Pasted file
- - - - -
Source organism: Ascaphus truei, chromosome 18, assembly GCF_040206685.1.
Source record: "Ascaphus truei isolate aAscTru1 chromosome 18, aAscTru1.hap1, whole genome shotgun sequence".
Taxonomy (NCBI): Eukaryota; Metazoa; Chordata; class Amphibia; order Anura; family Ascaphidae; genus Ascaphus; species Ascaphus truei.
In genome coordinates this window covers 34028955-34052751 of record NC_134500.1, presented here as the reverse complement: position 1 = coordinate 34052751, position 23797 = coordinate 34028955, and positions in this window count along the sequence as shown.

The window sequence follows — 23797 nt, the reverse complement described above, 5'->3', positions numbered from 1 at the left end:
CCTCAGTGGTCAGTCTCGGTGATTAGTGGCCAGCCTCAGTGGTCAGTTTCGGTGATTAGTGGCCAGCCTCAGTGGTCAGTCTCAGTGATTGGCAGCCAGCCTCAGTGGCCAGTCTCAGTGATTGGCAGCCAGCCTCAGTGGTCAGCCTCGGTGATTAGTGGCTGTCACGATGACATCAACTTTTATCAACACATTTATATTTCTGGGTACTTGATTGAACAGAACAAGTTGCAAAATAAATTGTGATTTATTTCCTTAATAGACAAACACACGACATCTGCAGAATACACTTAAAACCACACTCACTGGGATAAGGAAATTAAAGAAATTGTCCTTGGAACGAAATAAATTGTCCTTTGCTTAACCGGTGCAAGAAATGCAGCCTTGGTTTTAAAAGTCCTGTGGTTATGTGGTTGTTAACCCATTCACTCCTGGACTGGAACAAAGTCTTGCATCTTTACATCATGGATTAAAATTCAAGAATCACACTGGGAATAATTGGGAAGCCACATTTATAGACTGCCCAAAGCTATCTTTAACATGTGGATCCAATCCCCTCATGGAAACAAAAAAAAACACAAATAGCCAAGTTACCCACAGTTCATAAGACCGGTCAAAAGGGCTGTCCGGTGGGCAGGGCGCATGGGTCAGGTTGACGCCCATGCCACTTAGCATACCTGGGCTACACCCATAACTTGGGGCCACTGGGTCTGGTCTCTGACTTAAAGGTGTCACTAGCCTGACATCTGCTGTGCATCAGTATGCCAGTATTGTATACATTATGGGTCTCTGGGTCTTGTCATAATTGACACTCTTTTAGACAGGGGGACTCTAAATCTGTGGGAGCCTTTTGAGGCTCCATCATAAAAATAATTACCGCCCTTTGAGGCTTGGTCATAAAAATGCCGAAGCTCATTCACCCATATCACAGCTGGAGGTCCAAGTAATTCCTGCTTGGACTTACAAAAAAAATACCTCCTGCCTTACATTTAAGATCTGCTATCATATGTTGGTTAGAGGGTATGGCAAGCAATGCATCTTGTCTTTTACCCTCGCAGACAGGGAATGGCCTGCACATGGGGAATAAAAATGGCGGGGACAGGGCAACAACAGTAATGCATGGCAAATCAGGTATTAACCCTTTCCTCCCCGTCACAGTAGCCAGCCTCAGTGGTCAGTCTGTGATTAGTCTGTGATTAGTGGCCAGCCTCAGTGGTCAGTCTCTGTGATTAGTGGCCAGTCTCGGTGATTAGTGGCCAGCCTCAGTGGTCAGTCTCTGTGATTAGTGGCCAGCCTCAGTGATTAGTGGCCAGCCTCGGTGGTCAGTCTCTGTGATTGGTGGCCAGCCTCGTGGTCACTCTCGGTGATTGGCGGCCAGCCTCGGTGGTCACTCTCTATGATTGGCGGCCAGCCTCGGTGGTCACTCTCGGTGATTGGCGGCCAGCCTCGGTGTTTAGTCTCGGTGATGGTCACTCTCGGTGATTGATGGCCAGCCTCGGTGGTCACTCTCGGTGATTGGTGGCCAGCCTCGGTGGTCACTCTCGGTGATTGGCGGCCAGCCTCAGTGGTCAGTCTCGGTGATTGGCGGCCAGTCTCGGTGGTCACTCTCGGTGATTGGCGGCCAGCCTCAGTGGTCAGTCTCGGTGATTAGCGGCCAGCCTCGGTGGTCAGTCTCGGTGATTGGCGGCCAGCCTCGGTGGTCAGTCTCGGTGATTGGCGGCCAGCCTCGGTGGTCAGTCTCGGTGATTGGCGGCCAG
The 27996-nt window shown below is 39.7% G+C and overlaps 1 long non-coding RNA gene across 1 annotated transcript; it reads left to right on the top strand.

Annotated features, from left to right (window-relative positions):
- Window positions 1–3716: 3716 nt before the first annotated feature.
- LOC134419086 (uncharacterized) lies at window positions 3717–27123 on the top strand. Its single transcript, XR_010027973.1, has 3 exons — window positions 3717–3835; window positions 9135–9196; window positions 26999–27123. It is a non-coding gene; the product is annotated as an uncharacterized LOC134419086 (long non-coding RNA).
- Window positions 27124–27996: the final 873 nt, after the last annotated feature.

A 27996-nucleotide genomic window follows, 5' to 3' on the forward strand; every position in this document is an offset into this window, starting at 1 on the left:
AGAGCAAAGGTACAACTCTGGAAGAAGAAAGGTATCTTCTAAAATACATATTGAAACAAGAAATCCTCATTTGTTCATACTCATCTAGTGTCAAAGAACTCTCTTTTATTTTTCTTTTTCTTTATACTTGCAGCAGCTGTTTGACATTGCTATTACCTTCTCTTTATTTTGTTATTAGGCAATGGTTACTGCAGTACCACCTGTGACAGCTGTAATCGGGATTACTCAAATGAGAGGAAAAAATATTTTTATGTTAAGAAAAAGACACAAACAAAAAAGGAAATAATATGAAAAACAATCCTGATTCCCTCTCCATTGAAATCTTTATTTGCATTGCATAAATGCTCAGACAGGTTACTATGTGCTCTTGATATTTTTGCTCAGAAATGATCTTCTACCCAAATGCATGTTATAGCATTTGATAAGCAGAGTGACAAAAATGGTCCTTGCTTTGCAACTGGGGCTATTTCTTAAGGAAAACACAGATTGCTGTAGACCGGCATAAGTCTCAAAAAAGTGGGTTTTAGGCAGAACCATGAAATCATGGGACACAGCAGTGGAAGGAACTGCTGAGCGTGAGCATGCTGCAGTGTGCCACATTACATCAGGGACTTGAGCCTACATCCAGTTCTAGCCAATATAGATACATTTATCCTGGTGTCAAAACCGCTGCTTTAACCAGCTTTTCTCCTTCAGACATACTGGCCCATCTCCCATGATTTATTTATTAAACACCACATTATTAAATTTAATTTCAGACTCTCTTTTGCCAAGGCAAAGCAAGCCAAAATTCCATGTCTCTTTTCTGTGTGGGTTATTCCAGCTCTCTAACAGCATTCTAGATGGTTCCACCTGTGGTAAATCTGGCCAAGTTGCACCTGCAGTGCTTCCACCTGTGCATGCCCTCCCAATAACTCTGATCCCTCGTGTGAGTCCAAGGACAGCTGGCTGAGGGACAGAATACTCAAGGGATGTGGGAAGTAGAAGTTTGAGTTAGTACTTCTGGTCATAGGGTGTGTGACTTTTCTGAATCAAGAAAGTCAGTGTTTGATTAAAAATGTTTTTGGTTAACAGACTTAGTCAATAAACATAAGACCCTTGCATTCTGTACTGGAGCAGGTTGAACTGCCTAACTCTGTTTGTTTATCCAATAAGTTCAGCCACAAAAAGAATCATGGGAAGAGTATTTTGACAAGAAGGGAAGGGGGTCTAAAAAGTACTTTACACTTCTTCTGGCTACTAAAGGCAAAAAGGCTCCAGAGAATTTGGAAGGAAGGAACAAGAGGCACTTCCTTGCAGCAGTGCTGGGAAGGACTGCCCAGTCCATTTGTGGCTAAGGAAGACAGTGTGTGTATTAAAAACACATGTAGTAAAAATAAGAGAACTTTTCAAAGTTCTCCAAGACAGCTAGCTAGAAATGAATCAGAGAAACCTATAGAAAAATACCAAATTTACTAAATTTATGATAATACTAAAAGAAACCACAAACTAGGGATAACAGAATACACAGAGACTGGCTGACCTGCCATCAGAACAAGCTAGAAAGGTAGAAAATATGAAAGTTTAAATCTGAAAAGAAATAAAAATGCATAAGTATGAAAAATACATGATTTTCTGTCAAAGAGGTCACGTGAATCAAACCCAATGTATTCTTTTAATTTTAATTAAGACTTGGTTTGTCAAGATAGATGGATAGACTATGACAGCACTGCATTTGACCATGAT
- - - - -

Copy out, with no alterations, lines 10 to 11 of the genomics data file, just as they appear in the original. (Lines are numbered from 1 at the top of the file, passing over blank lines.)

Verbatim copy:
- LOC134419086 (uncharacterized) lies at window positions 3717–27123 on the top strand. Its single transcript, XR_010027973.1, has 3 exons — window positions 3717–3835; window positions 9135–9196; window positions 26999–27123. It is a non-coding gene; the product is annotated as an uncharacterized LOC134419086 (long non-coding RNA).
- Window positions 27124–27996: the final 873 nt, after the last annotated feature.